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on 11 January 2014
I first heard of Hazlitt when Melvyn Bragg did a program on him in his In Our Time series on BBC Radio 4. I have subsequently read quite a few of his essays, which are all beautifully written as well as full of thought provoking content. This biography, also very well written, really fills out his life. What an interesting period of history this was, the lakeland poets, Napoleon, etc. etc.

Very much recommended
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on 10 September 2001
AC Grayling is a philosopher and critic just as Hazlitt was, and therefore writes about him with particular insight and sympathy. His account of the historical background of Hazlitt's life is masterly, and the book is written with narrative pace and wit. Grayling makes brilliant use of extensive quotations from Hazlitt's own writings and the writings of contmporaries to bring the contemporary flavour of Hazlitt's life and times before the reader. There are remarkable pen-portraits of Keats, Wordsworth, Charles Lamb, Leigh Hunt, Coleridge and Southey, and the political quarrels in which they were all mutually engaged (hence "The Quarrel of the Age", punning on Hazlitt's "Spirit of the Age") is sharply and often amusingly drawn. The account of Hazlitt's bitterly unhappy and notorious love affair with Sarah Walker is extremely moving. This biography is succeeds in getting right into the skin of its subject, as if the author knew him personally. As a bonus, as one would expect from such an elegant writer as Grayling, it is a beautifully written book, and a double pleasure to read therefore, for both its style and its subject.
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on 10 January 2005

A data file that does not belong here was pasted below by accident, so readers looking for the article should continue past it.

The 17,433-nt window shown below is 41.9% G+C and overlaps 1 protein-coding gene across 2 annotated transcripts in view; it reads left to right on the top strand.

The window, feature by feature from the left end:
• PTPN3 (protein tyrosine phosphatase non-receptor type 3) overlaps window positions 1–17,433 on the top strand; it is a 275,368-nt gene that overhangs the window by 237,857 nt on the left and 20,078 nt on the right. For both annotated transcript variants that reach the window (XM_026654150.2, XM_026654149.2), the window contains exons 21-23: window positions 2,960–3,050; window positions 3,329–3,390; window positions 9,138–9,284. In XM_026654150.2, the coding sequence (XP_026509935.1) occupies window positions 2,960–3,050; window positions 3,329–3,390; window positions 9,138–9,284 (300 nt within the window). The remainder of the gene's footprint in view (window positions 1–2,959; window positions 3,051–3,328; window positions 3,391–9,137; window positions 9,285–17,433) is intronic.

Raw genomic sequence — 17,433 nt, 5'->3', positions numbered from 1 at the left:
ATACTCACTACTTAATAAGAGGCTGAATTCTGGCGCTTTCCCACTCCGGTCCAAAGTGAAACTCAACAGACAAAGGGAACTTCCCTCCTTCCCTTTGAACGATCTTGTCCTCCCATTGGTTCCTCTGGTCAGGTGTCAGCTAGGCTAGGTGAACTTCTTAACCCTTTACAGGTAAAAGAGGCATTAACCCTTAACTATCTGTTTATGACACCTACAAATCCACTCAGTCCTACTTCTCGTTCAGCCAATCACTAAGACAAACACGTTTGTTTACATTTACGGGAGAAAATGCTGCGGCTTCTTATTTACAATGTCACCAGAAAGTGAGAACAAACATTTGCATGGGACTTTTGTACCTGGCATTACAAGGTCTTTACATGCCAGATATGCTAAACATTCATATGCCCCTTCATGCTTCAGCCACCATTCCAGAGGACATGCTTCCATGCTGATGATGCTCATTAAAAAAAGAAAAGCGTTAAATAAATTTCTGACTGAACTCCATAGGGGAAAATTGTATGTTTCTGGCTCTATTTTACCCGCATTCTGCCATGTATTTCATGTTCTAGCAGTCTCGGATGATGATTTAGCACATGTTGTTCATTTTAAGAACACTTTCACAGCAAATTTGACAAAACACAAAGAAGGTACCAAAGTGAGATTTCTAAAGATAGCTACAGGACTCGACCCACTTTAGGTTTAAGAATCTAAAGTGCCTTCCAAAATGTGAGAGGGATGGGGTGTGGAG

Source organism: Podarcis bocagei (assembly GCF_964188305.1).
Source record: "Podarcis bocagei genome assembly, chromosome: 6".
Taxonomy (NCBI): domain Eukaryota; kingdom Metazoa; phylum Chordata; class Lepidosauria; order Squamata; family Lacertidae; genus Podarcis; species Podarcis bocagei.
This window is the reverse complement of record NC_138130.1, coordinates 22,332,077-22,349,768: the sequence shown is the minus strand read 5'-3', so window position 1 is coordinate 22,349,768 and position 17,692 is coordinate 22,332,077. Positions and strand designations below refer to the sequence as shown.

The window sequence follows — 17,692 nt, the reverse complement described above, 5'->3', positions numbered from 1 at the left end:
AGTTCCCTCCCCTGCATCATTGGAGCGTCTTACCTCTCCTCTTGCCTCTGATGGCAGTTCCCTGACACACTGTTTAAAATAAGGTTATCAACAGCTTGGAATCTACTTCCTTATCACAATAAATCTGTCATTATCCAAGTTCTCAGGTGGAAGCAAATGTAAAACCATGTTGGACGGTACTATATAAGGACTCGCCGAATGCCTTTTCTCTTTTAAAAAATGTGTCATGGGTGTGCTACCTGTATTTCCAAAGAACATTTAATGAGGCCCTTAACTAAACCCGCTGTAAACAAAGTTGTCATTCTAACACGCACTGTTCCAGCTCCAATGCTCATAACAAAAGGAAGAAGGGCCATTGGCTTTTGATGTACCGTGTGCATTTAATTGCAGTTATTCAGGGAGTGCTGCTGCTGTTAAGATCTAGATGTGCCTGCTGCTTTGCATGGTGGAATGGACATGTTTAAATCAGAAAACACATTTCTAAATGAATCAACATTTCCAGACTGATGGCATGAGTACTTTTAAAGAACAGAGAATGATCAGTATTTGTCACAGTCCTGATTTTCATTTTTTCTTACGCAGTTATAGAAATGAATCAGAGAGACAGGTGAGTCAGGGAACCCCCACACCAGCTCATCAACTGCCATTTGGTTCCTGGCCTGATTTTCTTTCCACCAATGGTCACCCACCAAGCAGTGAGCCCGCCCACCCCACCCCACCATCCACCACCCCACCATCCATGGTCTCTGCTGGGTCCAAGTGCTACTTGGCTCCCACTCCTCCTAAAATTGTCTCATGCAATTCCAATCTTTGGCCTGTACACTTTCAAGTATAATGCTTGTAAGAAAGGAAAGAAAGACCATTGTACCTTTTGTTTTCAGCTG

I have just finished reading 'The Quarrel of the Age: the Life and Times of William Hazlitt' by A.C. Grayling, having previously read a number of Grayling's other books on philosophy which I found to be models of clarity and concision. I had, for this reason, eagerly awaited the publication of 'The Quarrel of the Age'. I was not disappointed; reading the book greatly added to the pleasure of my Christmas break. I could not in any way understand the comments made by the reviewer from London, England who felt that "Grayling never managed to convince me that Hazlitt meant anything to him" and that it "... seemed like his publisher had suggested the topic as a likely seller and Grayling a media pundit and SOMETIME PHILOSOPHER (my emphasis) - snapped eagerly at the bait." My reaction to the this review is that it is rather heavy on personal criticism and light on the work itself. Firstly, no serious reader of the book could fail to appreciate Grayling's clear delight in Hazlitt's writing, or his sympathetic but honest treatment of Hazlitt's personal failings and travails. Grayling has elsewhere in his writings indicated his personal admiration for both Hazlitt's intellectual and critical abilities and the forcefulness and clarity of his argument and writings. It is also clear that Grayling had undertaken a great deal of original research in order to be able to write the book. For these reasons, the remark that Hazlitt meant nothing to Grayling simply doesn't stand up. Secondly Grayling would not for one moment suggest that his book is in any way a substitute for reading the original works by Hazlitt. Indeed, within the book he provides regular commentary on Hazlitt's principal works and their strengths and weaknesses - clearly designed to help the reader understand the wealth on offer for further reading. To suggest, therefore, that any one wishing to know about Hazlitt should read his writings and ignore the biography misses the point of Grayling's book by a very wide margin. Biography is not intended as a substitute for its subject's original work or thoughts. The point of good biography is, rather to set its subject in context and to provide as clear an understanding as possible of the subject's motivations, abilities, personality, foibles and failings. I felt that Grayling did this job admirably. During my reading of the book I often experienced strong feelings - variously of personal discomfort, elation, anger and sadness - at the situations confronting Hazlitt. Grayling shares this ability to provoke such emotions with only the very best biographers of my experience and I certainly do not believe such ability could come from a money-grabbing hack. Thirdly, I found Grayling's writing a joy to read, he somehow managed to find a style that not only did not jar with Hazlitt's writing, but managed to sound contemporaneous without sounding dated. I urge anyone considering this book to read it and come to their own conclusions as I did. My lingering suspicion is that the reviewer from London has some unstated reason - personal or policital - to feel piqued about the author as opposed to the quality of his writing; something that Hazlitt would certainly have understood given the personal attacks he suffered throughout his life. In fact, if there is a 'leitmotif' running through Grayling's book it is that Hazlitt was personally attacked largely because his antagonists had neither the courage nor the intellect to criticise his work on its merits, or - worse still - who felt that someone with a differing political perspective or cultural outlook was by virtue of this unable to produce work of lasting quality, still less genius. They were wrong about Hazlitt, and I am equally confident that the vast majority of readers of this biography by Grayling will see the real merits of the book.
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